HELP - Lesson 5 Page 2

Cascading style sheets

As we saw from the example, the style is applied to a tag and can include quite complex instructions. A full list of these is available in our Help system.
More importantly, lets look at how to use it - you can experiment with the precise settings later.

Inline Style

The previous example showed the use of Inline Style. That is where the style is applied to only one tag.

Inline style is typically placed within a paragraph <p> or span <span> tag. Simply add the style attribute and then a list of the styles to be applied, separated by semi colons.
<p style="font-color:blue;font-family:verdana;">Show this text in blue</p> will cause all text in the paragraph to be shown in blue.

Document Style

As many of your styles will be re-used throughout the document, there is a better way to apply styles by defining them in the head of the page using the style tag.
p {font-color:blue;font-family:verdana;}
In the above example, all text in paragraph <p> tags will be shown in blue, verdana font. But what if you want to be more selective? Raed on...

Linked Style Sheets

Rather than have a style definition laid out in each individual web page, try saving all the contents of the style tags in a separate document - a Linked Style Sheet. This should be a plain text document, and saved as a .css file.
It can then be linked to any web page within the web site, and will behave exactly as if the style definitions were included in that page.
<link rel=stylesheet type="text/css" href="mystylesheet.css">
You can have links to multiple style sheets in one web page.

Using this concept allows the whole appearance of the web site by changing one entry in the .css file.

Style Classes

The above example makes all paragraph <p> text blue. This is because we defined the style for the paragraph <p> tag that way.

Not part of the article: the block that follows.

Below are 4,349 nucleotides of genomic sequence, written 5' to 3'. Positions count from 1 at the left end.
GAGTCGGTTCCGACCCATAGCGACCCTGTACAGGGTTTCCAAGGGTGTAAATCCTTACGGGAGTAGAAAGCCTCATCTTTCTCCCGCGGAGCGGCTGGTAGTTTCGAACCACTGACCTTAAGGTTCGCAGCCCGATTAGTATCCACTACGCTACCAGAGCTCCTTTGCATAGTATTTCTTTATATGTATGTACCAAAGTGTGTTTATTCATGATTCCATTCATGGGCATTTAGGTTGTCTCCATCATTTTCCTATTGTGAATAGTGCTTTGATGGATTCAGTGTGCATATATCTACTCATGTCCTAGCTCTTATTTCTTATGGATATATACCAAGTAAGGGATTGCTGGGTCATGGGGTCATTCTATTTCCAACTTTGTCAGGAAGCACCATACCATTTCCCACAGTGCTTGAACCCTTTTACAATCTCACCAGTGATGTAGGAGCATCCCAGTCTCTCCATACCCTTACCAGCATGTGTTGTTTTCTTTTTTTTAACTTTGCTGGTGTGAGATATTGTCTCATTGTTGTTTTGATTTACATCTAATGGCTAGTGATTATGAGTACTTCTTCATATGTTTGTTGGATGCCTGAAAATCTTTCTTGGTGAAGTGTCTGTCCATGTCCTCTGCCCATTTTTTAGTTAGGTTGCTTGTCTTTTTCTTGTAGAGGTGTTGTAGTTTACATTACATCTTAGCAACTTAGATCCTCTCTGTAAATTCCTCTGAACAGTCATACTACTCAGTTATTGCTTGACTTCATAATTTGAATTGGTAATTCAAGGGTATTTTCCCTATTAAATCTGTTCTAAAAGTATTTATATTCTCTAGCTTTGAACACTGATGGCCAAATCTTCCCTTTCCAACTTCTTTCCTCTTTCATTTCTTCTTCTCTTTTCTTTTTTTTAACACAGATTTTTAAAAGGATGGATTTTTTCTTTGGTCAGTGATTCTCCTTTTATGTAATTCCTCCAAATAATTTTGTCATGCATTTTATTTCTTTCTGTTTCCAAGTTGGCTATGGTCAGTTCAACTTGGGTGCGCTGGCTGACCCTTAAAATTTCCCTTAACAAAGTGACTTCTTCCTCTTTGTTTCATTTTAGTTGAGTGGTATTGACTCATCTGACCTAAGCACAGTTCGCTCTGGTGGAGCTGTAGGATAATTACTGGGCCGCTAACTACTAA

To apply this to only some of the paragraphs, use a style class instead. This is much easier than it sounds....
.bluetext {font-color:blue;font-family:verdana;}
In the above example,we have defined a style and given it a name (class), bluetext, by making a name which does not correspond to any html tag or style, and placing a dot in front of it. This class can then be applied selectively throughout the document by including it within the html tags as follows:
<p class="bluetext">This paragraph will be blue</p> <p>And this paragraph will be in the default colour for the document, not necessarily blue.</p>
So classes are not actually that difficult at all.

Advanced Style

A class can be applicable to only one html tag by calling it p.bluetext, in which case the bluetext class will only be applicable to the paragraph tag, and this may be different to td.bluetext which would be the style class definition for a table detail <td>td</td> tag.

Styles get a little more complicated than this, as not only can a class be defined, but also a style ID can be defined by placing the hash (#) sign in place of the dot. This allows style to be applied to all tags bearing a certain ID (eg. <p id="para1">Paragraph 1</p>)

Cascading Style

Style is said to be Cascading, as when one style is nested inside another, the second level inherits the properties of the first, then adds its own specific style.
When a font size and colour is applied to the body element, all of the text in a document will be rendered in that size and colour. Should you wish to then change the font face (family) in a paragraph then doing so will add the new font face to the already coloured and resized style definition.
Having said this, there is an element of inconsistency between the way that different browsers interpret cascading styles, and therefore some experimentation may be necessary to achieve the desired effect.

Browser Compatibility

CSS is supported by most modern versions of Browser, since Internet Explorer 5 and Netscape 4 for the PC and Internet Explorer 4 for the Mac. Opera generally behaves in the same way as Netscape - one of the common problems you will come across is having to specify the style class for each cell (<td>) in a table, rather than being able to designate a single class to the table element.
Text only browsers such as Linx will of course ignore all style sheet definitions.


Design your style sheet site carefully and check what the site looks like without the style sheet by temporarily removing the link to the style sheet. It will look pretty awful, but should still be readable! If not then work out if you went too far with applying formatting using styles, as on occasion a badly configured web proxy server can lose the relationship between a web page and its linked style sheet, resulting in default presentation.
Should you personally experience this, then refreshing the page with the Control Key held down should cure the problem, otherwise consider changing ISP or at least disabling their web proxy server from your internet settings!

[ Back ] | [ Index ]